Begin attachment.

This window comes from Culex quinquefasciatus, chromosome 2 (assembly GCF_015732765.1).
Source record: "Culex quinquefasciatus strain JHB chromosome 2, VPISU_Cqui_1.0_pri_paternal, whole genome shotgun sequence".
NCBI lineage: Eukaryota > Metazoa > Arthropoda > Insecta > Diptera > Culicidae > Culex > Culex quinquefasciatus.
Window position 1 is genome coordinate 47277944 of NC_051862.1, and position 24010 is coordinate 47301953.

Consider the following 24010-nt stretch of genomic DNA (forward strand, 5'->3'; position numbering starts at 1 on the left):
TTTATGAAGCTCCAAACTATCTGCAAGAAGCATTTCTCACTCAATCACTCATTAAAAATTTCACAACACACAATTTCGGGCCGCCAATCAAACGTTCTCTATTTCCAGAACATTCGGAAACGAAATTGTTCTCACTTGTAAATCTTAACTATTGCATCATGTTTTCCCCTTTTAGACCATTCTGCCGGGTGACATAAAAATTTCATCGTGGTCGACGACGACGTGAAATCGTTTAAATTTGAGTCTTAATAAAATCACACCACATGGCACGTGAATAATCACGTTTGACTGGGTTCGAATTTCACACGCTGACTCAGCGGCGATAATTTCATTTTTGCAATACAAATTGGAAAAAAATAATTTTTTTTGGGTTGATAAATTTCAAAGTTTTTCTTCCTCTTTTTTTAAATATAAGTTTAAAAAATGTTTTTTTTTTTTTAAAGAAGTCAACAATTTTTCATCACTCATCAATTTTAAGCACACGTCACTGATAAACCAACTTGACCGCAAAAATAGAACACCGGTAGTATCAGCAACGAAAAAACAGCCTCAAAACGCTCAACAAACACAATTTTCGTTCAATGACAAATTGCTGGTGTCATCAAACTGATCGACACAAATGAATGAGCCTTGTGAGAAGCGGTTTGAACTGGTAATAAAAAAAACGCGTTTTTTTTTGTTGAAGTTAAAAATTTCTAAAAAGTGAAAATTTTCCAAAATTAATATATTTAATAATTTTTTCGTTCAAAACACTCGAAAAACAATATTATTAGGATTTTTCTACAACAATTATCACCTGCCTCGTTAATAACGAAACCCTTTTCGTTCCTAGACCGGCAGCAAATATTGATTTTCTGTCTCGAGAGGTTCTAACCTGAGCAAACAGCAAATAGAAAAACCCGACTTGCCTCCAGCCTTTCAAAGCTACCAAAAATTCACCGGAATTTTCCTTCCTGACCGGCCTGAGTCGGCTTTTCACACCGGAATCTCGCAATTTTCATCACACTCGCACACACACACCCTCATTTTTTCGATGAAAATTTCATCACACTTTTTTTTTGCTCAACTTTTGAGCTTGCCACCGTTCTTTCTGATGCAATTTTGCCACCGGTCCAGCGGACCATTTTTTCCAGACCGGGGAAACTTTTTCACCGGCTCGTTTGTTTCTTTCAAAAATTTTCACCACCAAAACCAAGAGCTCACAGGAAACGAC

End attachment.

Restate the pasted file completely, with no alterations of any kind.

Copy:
This window comes from Culex quinquefasciatus, chromosome 2 (assembly GCF_015732765.1).
Source record: "Culex quinquefasciatus strain JHB chromosome 2, VPISU_Cqui_1.0_pri_paternal, whole genome shotgun sequence".
NCBI lineage: Eukaryota > Metazoa > Arthropoda > Insecta > Diptera > Culicidae > Culex > Culex quinquefasciatus.
Window position 1 is genome coordinate 47277944 of NC_051862.1, and position 24010 is coordinate 47301953.

Consider the following 24010-nt stretch of genomic DNA (forward strand, 5'->3'; position numbering starts at 1 on the left):
TTTATGAAGCTCCAAACTATCTGCAAGAAGCATTTCTCACTCAATCACTCATTAAAAATTTCACAACACACAATTTCGGGCCGCCAATCAAACGTTCTCTATTTCCAGAACATTCGGAAACGAAATTGTTCTCACTTGTAAATCTTAACTATTGCATCATGTTTTCCCCTTTTAGACCATTCTGCCGGGTGACATAAAAATTTCATCGTGGTCGACGACGACGTGAAATCGTTTAAATTTGAGTCTTAATAAAATCACACCACATGGCACGTGAATAATCACGTTTGACTGGGTTCGAATTTCACACGCTGACTCAGCGGCGATAATTTCATTTTTGCAATACAAATTGGAAAAAAATAATTTTTTTTGGGTTGATAAATTTCAAAGTTTTTCTTCCTCTTTTTTTAAATATAAGTTTAAAAAATGTTTTTTTTTTTTTAAAGAAGTCAACAATTTTTCATCACTCATCAATTTTAAGCACACGTCACTGATAAACCAACTTGACCGCAAAAATAGAACACCGGTAGTATCAGCAACGAAAAAACAGCCTCAAAACGCTCAACAAACACAATTTTCGTTCAATGACAAATTGCTGGTGTCATCAAACTGATCGACACAAATGAATGAGCCTTGTGAGAAGCGGTTTGAACTGGTAATAAAAAAAACGCGTTTTTTTTTGTTGAAGTTAAAAATTTCTAAAAAGTGAAAATTTTCCAAAATTAATATATTTAATAATTTTTTCGTTCAAAACACTCGAAAAACAATATTATTAGGATTTTTCTACAACAATTATCACCTGCCTCGTTAATAACGAAACCCTTTTCGTTCCTAGACCGGCAGCAAATATTGATTTTCTGTCTCGAGAGGTTCTAACCTGAGCAAACAGCAAATAGAAAAACCCGACTTGCCTCCAGCCTTTCAAAGCTACCAAAAATTCACCGGAATTTTCCTTCCTGACCGGCCTGAGTCGGCTTTTCACACCGGAATCTCGCAATTTTCATCACACTCGCACACACACACCCTCATTTTTTCGATGAAAATTTCATCACACTTTTTTTTTGCTCAACTTTTGAGCTTGCCACCGTTCTTTCTGATGCAATTTTGCCACCGGTCCAGCGGACCATTTTTTCCAGACCGGGGAAACTTTTTCACCGGCTCGTTTGTTTCTTTCAAAAATTTTCACCACCAAAACCAAGAGCTCACAGGAAACGAC